Using data from Ventyx, a company that provides industrial software and analytics provider for utilities and other heavy industries, the Associated Press found that power companies were able to restore electricity to customers faster than after any major hurricane or tropical storm since 2004. This is because utilities -- despite their slow adoption of new technologies -- have started investing in 21st-century hardware and software to better monitor and control the grid.
“When you start seeing unprecedented weather events more numerously, then you need to ask yourself, ‘Is the change in our weather and climate partially responsible?’ And I think the answer has to be ‘Yes.’”
Sandy highlighted some glaring vulnerabilities in the way utilities manage the electricity system and communicate with customers. But it also helped build momentum for another round of spending on innovative technologies. According to a 2013 survey from the global management and technology firm Accenture, 83 percent of utilities in North America said that recent extreme weather had directly influenced investment in technologies to network the grid.
“This is now a top priority,” said Jack Azagury, head of Accenture’s global smart grid business. “We saw Sandy give the utilities an environment to consider broader investment” in smart meters, fault detection and software tools to monitor the distribution grid.
Nearly two years after the storm, a new buzzword has emerged as a framework for this next round of investment: “resiliency.”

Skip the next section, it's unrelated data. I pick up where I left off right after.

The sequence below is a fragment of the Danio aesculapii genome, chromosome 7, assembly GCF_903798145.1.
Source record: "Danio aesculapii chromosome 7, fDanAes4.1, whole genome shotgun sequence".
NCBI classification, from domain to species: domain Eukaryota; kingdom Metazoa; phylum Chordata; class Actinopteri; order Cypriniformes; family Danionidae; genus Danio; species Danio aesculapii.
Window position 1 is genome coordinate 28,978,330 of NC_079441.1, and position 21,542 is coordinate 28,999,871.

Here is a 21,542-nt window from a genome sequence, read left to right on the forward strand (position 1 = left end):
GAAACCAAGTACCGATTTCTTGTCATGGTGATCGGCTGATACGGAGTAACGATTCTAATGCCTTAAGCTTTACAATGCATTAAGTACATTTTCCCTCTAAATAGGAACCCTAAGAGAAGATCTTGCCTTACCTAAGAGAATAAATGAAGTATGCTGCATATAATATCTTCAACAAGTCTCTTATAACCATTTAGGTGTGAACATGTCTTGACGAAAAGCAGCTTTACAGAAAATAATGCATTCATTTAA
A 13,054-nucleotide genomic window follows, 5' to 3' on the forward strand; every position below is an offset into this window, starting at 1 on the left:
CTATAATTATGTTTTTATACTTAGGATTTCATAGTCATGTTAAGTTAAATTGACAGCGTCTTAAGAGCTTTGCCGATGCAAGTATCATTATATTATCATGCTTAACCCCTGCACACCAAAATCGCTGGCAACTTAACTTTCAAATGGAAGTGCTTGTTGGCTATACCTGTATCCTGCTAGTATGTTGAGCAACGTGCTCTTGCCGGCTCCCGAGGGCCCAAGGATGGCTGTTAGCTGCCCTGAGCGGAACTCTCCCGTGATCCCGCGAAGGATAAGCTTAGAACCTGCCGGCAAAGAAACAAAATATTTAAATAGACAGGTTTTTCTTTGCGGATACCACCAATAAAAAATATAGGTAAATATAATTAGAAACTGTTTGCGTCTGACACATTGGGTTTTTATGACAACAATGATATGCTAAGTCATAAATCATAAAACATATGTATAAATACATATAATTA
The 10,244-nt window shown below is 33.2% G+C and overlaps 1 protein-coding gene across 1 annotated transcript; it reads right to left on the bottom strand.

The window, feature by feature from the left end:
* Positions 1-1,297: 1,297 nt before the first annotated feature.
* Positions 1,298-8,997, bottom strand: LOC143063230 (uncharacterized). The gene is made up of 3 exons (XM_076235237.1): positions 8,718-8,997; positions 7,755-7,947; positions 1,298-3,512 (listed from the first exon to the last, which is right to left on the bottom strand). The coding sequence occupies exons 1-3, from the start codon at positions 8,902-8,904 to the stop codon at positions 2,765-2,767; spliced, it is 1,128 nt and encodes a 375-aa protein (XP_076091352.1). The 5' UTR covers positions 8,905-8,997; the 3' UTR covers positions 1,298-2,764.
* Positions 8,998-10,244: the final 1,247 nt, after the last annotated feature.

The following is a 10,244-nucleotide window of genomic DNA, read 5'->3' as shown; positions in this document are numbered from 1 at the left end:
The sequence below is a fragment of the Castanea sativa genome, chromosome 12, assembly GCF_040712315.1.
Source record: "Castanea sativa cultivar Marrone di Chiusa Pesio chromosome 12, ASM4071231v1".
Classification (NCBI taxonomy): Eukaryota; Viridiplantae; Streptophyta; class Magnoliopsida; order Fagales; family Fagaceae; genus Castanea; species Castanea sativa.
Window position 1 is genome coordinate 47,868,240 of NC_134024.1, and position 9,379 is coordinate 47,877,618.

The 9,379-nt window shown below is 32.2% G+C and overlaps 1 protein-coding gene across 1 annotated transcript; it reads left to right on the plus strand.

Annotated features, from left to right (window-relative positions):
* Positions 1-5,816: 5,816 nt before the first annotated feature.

The National Association of Regulatory Utility Commissioners defines resilience as “robustness and recovery characteristics of utility infrastructure and operations, which avoid or minimize interruptions of service during an extraordinary and hazardous event.”
The term is not new for the power sector. But it’s taken on a more urgent meaning within utility boardrooms, regulatory proceedings, government agencies and the technology companies. It is partially driving the business plans of East Coast utilities -- and consequently spreading throughout the U.S. to influence the broader power sector. Although resiliency is only one lens through which power companies view the world, it has arguably become a central one for many of them.
“We’re seeing this convergence of three things: power outages from increasing extreme weather combined with emerging technology solutions and changing business models. Those are driven in large part by resiliency planning,” explained Lewis Milford, president of the Clean Energy Group, a nonprofit clean energy advocacy organization. “We’ve seen a pretty dramatic response to Sandy and other weather events.”
This is the story of how power providers are adapting their businesses through that lens in a post-Sandy world. Download the free eBook today.